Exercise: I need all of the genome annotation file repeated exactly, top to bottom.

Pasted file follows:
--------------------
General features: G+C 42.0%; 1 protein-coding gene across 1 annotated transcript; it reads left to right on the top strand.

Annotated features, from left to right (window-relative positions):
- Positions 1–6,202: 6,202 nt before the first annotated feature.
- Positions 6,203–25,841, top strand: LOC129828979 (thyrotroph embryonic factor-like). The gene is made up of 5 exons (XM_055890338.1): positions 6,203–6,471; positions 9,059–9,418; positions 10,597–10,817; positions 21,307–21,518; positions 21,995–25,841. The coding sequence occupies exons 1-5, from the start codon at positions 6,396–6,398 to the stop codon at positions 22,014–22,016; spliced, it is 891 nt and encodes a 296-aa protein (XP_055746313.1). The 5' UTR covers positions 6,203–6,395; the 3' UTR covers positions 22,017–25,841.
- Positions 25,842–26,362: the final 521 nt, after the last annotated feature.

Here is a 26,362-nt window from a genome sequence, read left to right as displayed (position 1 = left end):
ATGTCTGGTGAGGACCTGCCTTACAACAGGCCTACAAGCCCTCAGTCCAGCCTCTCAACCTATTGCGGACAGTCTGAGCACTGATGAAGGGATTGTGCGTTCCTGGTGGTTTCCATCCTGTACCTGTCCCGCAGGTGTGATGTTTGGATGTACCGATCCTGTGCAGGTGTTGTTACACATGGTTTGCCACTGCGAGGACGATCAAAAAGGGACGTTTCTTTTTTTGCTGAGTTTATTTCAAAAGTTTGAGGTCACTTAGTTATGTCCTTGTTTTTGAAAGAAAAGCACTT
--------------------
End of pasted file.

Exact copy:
General features: G+C 42.0%; 1 protein-coding gene across 1 annotated transcript; it reads left to right on the top strand.

Annotated features, from left to right (window-relative positions):
- Positions 1–6,202: 6,202 nt before the first annotated feature.
- Positions 6,203–25,841, top strand: LOC129828979 (thyrotroph embryonic factor-like). The gene is made up of 5 exons (XM_055890338.1): positions 6,203–6,471; positions 9,059–9,418; positions 10,597–10,817; positions 21,307–21,518; positions 21,995–25,841. The coding sequence occupies exons 1-5, from the start codon at positions 6,396–6,398 to the stop codon at positions 22,014–22,016; spliced, it is 891 nt and encodes a 296-aa protein (XP_055746313.1). The 5' UTR covers positions 6,203–6,395; the 3' UTR covers positions 22,017–25,841.
- Positions 25,842–26,362: the final 521 nt, after the last annotated feature.

Here is a 26,362-nt window from a genome sequence, read left to right as displayed (position 1 = left end):
ATGTCTGGTGAGGACCTGCCTTACAACAGGCCTACAAGCCCTCAGTCCAGCCTCTCAACCTATTGCGGACAGTCTGAGCACTGATGAAGGGATTGTGCGTTCCTGGTGGTTTCCATCCTGTACCTGTCCCGCAGGTGTGATGTTTGGATGTACCGATCCTGTGCAGGTGTTGTTACACATGGTTTGCCACTGCGAGGACGATCAAAAAGGGACGTTTCTTTTTTTGCTGAGTTTATTTCAAAAGTTTGAGGTCACTTAGTTATGTCCTTGTTTTTGAAAGAAAAGCACTT